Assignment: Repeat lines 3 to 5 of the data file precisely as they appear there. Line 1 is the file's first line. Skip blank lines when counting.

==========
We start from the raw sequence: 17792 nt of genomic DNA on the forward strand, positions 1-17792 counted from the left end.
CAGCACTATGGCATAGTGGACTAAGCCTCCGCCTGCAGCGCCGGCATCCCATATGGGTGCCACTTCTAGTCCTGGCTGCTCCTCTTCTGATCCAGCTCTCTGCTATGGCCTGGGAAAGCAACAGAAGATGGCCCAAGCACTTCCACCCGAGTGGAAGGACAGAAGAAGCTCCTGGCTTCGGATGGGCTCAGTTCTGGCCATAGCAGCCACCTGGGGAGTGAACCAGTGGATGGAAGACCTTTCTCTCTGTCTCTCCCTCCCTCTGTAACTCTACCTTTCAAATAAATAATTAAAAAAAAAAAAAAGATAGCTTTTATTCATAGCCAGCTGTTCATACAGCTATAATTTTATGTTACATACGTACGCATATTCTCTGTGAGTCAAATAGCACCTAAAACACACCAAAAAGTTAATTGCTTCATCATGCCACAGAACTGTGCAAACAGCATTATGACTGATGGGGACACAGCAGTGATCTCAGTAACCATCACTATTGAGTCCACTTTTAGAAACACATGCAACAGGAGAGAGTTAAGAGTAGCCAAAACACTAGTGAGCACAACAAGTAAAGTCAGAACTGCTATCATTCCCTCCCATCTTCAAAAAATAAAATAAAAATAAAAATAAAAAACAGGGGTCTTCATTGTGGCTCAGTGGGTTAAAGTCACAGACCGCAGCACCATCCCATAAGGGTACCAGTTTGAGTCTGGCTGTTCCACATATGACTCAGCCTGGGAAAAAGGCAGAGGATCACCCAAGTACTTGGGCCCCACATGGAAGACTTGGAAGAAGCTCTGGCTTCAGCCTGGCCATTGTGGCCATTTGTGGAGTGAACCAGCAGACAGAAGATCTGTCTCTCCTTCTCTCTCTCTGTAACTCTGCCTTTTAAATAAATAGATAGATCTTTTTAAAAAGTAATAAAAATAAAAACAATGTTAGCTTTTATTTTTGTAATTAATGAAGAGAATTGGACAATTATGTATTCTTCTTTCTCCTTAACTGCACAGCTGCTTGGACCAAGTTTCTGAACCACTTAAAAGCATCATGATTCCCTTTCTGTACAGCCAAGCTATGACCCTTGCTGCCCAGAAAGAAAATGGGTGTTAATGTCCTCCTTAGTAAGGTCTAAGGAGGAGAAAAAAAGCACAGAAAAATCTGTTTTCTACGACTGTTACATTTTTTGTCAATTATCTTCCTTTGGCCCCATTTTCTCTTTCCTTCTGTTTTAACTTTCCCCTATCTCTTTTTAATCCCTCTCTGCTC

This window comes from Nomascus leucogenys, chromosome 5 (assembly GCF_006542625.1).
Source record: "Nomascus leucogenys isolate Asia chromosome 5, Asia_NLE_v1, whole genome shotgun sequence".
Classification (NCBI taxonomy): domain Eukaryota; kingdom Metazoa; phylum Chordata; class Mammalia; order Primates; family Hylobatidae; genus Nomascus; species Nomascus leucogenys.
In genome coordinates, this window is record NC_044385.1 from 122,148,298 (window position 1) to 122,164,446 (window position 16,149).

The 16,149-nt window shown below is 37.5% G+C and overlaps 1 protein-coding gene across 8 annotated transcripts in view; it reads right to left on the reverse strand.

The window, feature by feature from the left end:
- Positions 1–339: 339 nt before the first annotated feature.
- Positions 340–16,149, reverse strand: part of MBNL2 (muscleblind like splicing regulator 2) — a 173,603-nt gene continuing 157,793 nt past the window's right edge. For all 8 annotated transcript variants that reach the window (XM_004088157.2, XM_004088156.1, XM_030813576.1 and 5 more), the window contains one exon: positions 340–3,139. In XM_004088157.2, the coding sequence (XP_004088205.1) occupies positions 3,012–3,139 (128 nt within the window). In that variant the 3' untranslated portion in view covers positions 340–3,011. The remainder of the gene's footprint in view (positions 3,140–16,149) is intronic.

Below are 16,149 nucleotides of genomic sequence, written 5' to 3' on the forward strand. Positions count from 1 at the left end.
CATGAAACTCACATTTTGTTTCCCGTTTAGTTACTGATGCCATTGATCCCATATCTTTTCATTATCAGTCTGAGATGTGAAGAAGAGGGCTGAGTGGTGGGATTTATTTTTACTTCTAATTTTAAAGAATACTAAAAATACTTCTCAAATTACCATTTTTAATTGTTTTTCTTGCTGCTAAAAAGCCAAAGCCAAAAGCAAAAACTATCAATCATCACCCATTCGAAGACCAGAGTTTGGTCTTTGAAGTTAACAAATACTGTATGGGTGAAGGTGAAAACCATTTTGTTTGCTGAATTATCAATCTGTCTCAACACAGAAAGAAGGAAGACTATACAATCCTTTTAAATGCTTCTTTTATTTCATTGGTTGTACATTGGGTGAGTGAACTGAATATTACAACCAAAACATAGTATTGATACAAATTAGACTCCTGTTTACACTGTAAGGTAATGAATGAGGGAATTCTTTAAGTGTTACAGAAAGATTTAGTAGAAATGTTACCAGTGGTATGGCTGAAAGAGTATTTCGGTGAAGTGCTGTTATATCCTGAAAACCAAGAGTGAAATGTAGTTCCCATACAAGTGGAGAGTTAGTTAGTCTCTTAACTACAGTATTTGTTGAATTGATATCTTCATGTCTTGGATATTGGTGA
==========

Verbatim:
This window comes from Nomascus leucogenys, chromosome 5 (assembly GCF_006542625.1).
Source record: "Nomascus leucogenys isolate Asia chromosome 5, Asia_NLE_v1, whole genome shotgun sequence".
Classification (NCBI taxonomy): domain Eukaryota; kingdom Metazoa; phylum Chordata; class Mammalia; order Primates; family Hylobatidae; genus Nomascus; species Nomascus leucogenys.